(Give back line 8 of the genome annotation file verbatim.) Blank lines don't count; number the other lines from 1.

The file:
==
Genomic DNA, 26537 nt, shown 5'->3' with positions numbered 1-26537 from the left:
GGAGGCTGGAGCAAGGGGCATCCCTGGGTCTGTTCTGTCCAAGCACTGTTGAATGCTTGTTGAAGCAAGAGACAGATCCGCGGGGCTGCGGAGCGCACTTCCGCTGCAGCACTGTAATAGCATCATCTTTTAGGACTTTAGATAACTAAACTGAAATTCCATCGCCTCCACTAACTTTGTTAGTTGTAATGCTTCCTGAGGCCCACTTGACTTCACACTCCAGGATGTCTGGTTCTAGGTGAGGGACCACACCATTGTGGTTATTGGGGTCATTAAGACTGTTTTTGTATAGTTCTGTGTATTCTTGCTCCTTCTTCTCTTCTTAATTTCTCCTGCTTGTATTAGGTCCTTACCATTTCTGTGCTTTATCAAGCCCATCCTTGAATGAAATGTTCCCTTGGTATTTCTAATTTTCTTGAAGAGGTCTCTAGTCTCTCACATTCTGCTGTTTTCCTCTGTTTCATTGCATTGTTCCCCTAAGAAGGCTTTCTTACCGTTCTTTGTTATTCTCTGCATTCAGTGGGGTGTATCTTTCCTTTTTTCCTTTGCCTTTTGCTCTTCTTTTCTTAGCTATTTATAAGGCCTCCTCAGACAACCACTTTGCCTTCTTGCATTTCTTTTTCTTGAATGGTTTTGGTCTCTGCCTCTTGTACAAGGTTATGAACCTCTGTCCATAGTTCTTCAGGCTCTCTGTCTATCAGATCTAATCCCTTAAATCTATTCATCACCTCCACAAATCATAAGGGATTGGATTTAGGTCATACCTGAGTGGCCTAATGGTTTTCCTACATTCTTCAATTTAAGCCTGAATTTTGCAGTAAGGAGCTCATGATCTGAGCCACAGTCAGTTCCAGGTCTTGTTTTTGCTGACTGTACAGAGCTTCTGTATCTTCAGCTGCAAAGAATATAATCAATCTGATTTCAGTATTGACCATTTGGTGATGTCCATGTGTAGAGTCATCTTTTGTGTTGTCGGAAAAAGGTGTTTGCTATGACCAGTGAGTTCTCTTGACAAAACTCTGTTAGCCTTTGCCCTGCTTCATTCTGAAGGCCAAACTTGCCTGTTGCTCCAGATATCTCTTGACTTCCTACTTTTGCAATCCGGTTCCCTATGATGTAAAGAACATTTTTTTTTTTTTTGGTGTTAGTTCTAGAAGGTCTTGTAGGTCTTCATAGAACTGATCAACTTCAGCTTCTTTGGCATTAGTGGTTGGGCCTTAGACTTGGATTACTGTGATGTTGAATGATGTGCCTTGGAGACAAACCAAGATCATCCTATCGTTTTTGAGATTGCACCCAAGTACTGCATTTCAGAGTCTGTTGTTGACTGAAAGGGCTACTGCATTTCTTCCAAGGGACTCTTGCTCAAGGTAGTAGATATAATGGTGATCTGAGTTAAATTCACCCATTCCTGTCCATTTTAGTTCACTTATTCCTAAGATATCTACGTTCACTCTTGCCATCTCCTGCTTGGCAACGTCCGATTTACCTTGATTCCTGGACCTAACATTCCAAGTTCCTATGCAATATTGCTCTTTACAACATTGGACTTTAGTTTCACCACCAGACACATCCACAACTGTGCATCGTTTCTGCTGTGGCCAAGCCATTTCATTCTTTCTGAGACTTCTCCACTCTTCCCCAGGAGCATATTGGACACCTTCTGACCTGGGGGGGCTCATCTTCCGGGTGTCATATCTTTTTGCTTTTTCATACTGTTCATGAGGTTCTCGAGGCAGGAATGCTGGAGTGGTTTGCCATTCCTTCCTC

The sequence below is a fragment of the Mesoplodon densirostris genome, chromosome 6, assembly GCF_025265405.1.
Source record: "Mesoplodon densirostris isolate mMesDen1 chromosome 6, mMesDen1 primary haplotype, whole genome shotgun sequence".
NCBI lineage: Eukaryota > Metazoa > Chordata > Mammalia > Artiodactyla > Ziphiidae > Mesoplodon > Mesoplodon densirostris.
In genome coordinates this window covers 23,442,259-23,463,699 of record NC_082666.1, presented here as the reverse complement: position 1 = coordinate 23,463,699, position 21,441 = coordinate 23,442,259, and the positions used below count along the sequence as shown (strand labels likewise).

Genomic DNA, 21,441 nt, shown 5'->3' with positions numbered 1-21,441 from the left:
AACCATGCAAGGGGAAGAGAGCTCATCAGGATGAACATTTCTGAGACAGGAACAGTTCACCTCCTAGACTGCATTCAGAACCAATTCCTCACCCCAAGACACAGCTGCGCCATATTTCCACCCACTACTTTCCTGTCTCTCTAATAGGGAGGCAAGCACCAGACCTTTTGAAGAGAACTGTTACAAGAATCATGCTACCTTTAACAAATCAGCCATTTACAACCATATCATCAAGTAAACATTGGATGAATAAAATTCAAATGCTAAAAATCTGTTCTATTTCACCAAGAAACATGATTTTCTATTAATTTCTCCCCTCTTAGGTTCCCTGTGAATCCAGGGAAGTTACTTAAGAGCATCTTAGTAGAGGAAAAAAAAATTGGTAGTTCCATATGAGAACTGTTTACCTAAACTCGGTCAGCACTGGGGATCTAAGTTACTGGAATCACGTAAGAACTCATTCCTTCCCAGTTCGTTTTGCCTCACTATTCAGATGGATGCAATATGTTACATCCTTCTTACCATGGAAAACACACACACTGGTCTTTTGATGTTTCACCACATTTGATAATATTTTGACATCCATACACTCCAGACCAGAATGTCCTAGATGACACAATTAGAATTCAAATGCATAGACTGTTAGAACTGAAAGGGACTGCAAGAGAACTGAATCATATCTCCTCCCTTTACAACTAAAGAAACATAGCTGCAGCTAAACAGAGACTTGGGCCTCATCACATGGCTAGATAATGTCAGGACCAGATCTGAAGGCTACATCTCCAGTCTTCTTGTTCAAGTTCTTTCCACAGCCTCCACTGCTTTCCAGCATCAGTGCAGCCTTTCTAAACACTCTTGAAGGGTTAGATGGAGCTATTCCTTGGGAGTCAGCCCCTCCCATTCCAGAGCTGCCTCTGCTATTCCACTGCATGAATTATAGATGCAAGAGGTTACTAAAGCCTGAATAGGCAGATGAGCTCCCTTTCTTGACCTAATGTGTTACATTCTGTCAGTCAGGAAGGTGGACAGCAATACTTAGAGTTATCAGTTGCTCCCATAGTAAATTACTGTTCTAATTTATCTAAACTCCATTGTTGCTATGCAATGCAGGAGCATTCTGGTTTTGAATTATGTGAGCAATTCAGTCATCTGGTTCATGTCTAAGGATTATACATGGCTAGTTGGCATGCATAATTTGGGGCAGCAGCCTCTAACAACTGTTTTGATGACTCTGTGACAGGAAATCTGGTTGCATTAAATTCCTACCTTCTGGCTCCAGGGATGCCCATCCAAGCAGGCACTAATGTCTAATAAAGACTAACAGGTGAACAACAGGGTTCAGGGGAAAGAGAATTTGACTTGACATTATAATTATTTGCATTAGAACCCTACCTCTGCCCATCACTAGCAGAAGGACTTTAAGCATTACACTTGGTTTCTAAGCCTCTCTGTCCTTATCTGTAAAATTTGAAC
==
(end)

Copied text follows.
AACCATGCAAGGGGAAGAGAGCTCATCAGGATGAACATTTCTGAGACAGGAACAGTTCACCTCCTAGACTGCATTCAGAACCAATTCCTCACCCCAAGACACAGCTGCGCCATATTTCCACCCACTACTTTCCTGTCTCTCTAATAGGGAGGCAAGCACCAGACCTTTTGAAGAGAACTGTTACAAGAATCATGCTACCTTTAACAAATCAGCCATTTACAACCATATCATCAAGTAAACATTGGATGAATAAAATTCAAATGCTAAAAATCTGTTCTATTTCACCAAGAAACATGATTTTCTATTAATTTCTCCCCTCTTAGGTTCCCTGTGAATCCAGGGAAGTTACTTAAGAGCATCTTAGTAGAGGAAAAAAAAATTGGTAGTTCCATATGAGAACTGTTTACCTAAACTCGGTCAGCACTGGGGATCTAAGTTACTGGAATCACGTAAGAACTCATTCCTTCCCAGTTCGTTTTGCCTCACTATTCAGATGGATGCAATATGTTACATCCTTCTTACCATGGAAAACACACACACTGGTCTTTTGATGTTTCACCACATTTGATAATATTTTGACATCCATACACTCCAGACCAGAATGTCCTAGATGACACAATTAGAATTCAAATGCATAGACTGTTAGAACTGAAAGGGACTGCAAGAGAACTGAATCATATCTCCTCCCTTTACAACTAAAGAAACATAGCTGCAGCTAAACAGAGACTTGGGCCTCATCACATGGCTAGATAATGTCAGGACCAGATCTGAAGGCTACATCTCCAGTCTTCTTGTTCAAGTTCTTTCCACAGCCTCCACTGCTTTCCAGCATCAGTGCAGCCTTTCTAAACACTCTTGAAGGGTTAGATGGAGCTATTCCTTGGGAGTCAGCCCCTCCCATTCCAGAGCTGCCTCTGCTATTCCACTGCATGAATTATAGATGCAAGAGGTTACTAAAGCCTGAATAGGCAGATGAGCTCCCTTTCTTGACCTAATGTGTTACATTCTGTCAGTCAGGAAGGTGGACAGCAATACTTAGAGTTATCAGTTGCTCCCATAGTAAATTACTGTTCTAATTTATCTAAACTCCATTGTTGCTATGCAATGCAGGAGCATTCTGGTTTTGAATTATGTGAGCAATTCAGTCATCTGGTTCATGTCTAAGGATTATACATGGCTAGTTGGCATGCATAATTTGGGGCAGCAGCCTCTAACAACTGTTTTGATGACTCTGTGACAGGAAATCTGGTTGCATTAAATTCCTACCTTCTGGCTCCAGGGATGCCCATCCAAGCAGGCACTAATGTCTAATAAAGACTAACAGGTGAACAACAGGGTTCAGGGGAAAGAGAATTTGACTTGACATTATAATTATTTGCATTAGAACCCTACCTCTGCCCATCACTAGCAGAAGGACTTTAAGCATTACACTTGGTTTCTAAGCCTCTCTGTCCTTATCTGTAAAATTTGAAC